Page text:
What not to ask someone living with HIV
Pozhet Hero Video – What not to ask someone living with HIV
Common misconceptions about HIV
What does undetectable viral load mean?
HIV medication (antiretroviral treatment, or ART) works by reducing the amount of HIV virus in the blood to undetectable levels. This means the levels of HIV are so low that the HIV virus is under a certain minimum level measured by a viral load test. This is called having an undetectable viral load or being undetectable.
It can take up to six months for some people to become undetectable from when they start treatment. The majority of people who take their treatment as prescribed become undetectable. Most people living with HIV have a regular viral load test.
If someone is undetectable can they pass on HIV?
Medical evidence shows us that if you are undetectable you cannot pass on HIV to sexual partners. Studies demonstrate that HIV medication and being undetectable greatly reduces the risk of HIV transmission through sharing injecting equipment. However, we don’t have enough evidence to establish that people with an undetectable HIV viral load cannot transmit HIV through needle sharing.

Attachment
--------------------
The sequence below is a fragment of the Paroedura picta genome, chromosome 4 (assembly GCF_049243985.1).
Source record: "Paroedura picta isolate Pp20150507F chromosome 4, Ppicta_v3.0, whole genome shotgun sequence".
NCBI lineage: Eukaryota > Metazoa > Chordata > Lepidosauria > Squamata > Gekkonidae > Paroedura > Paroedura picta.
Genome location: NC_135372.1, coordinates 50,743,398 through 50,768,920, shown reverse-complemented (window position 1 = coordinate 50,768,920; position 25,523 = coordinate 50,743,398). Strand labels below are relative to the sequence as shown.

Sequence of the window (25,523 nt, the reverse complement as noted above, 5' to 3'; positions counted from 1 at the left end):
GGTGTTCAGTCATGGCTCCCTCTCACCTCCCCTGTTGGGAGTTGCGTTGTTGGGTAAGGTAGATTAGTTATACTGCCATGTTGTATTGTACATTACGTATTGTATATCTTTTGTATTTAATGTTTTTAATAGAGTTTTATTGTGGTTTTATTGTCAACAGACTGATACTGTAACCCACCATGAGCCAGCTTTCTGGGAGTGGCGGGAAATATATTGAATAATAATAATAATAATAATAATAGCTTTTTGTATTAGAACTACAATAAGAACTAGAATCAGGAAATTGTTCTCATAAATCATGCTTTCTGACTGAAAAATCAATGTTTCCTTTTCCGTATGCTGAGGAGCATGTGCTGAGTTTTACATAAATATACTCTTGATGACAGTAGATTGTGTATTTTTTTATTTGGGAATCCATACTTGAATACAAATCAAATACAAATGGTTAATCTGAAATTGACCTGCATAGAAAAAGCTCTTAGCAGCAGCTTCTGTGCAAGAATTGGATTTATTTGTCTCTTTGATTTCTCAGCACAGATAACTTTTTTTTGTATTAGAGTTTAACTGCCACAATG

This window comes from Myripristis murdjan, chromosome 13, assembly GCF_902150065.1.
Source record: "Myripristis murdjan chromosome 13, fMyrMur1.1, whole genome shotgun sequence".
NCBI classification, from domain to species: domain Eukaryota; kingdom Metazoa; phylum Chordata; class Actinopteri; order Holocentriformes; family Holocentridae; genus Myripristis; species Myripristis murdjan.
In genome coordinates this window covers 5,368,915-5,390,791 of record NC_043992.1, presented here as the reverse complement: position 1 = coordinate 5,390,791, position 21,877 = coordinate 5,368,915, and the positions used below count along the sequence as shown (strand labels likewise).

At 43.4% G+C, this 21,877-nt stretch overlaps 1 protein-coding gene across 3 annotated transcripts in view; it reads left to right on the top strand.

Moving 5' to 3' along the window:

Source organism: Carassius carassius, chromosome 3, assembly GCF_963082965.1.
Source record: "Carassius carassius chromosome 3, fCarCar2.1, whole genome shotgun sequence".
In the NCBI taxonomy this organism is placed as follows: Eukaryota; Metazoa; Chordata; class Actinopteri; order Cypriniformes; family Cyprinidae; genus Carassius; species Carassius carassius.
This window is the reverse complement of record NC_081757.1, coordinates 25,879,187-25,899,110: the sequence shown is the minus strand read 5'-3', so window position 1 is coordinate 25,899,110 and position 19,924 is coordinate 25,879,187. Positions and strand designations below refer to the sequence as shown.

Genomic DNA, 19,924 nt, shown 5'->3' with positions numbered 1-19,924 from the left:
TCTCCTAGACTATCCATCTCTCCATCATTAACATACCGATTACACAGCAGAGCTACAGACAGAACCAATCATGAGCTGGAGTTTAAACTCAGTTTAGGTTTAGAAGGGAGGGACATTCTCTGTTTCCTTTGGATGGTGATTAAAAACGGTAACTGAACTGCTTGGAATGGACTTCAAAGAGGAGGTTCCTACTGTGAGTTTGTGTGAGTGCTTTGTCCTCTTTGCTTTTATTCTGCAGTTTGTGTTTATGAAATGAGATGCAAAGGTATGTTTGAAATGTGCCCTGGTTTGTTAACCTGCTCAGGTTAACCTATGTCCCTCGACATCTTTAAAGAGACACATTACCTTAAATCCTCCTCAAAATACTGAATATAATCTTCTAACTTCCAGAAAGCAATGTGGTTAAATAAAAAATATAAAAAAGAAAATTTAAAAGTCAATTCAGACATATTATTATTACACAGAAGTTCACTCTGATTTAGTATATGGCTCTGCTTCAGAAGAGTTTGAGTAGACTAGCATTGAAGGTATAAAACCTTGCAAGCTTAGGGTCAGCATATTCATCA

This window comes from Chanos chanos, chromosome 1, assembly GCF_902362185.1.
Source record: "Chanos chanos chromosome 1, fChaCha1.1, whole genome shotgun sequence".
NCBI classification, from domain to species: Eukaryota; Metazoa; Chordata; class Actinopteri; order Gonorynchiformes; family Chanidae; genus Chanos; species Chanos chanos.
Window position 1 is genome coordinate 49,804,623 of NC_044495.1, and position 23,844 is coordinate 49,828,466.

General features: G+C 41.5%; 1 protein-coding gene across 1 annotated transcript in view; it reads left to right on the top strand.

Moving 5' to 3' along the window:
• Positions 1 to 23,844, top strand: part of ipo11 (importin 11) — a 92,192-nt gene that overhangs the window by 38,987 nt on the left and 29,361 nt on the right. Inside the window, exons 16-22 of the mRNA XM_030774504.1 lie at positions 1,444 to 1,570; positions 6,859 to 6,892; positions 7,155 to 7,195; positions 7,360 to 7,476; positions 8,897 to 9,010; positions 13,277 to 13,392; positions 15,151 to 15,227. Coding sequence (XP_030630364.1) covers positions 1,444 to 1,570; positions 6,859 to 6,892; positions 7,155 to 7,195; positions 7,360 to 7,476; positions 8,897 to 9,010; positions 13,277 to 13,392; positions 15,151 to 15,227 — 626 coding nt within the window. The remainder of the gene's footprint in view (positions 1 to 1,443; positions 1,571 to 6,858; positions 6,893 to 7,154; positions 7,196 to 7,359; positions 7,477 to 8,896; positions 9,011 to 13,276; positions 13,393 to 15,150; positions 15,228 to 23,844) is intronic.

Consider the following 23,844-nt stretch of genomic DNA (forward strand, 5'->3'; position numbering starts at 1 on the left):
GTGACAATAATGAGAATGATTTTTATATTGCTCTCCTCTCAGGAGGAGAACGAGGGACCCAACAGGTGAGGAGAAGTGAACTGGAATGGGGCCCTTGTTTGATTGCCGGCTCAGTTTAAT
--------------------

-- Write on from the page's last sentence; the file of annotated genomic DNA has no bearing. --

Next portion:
If someone is undetectable will they still test positive for HIV?
People with an undetectable viral load will still test positive for HIV. However, as long as they take HIV medication they can have another test which indicates how much virus is in their blood and whether they have an undetectable viral load.
If someone with HIV kisses me or licks me will I get HIV?
No HIV cannot be transmitted by saliva whether or not the person is taking HIV treatments.
Most daily activities pose no risk of HIV transmission. Only certain body fluids can spread HIV — blood, semen, vaginal fluid, and to a much less degree breast milk. It can’t be transmitted via saliva, sweat, skin, or urine.
Alice was a young mum of two when she learned that she had contracted HIV.
The diagnosis upended her life; impacting her health outcomes and isolating her from friends and family. This changed, she said, when she discovered Pozhet.
Pozhet is a service hosted by our District that provides support, information and advice to heterosexuals at risk of HIV, heterosexuals living with HIV and healthcare professionals in NSW. As the service celebrates its 30th anniversary, Alice shares her experience here.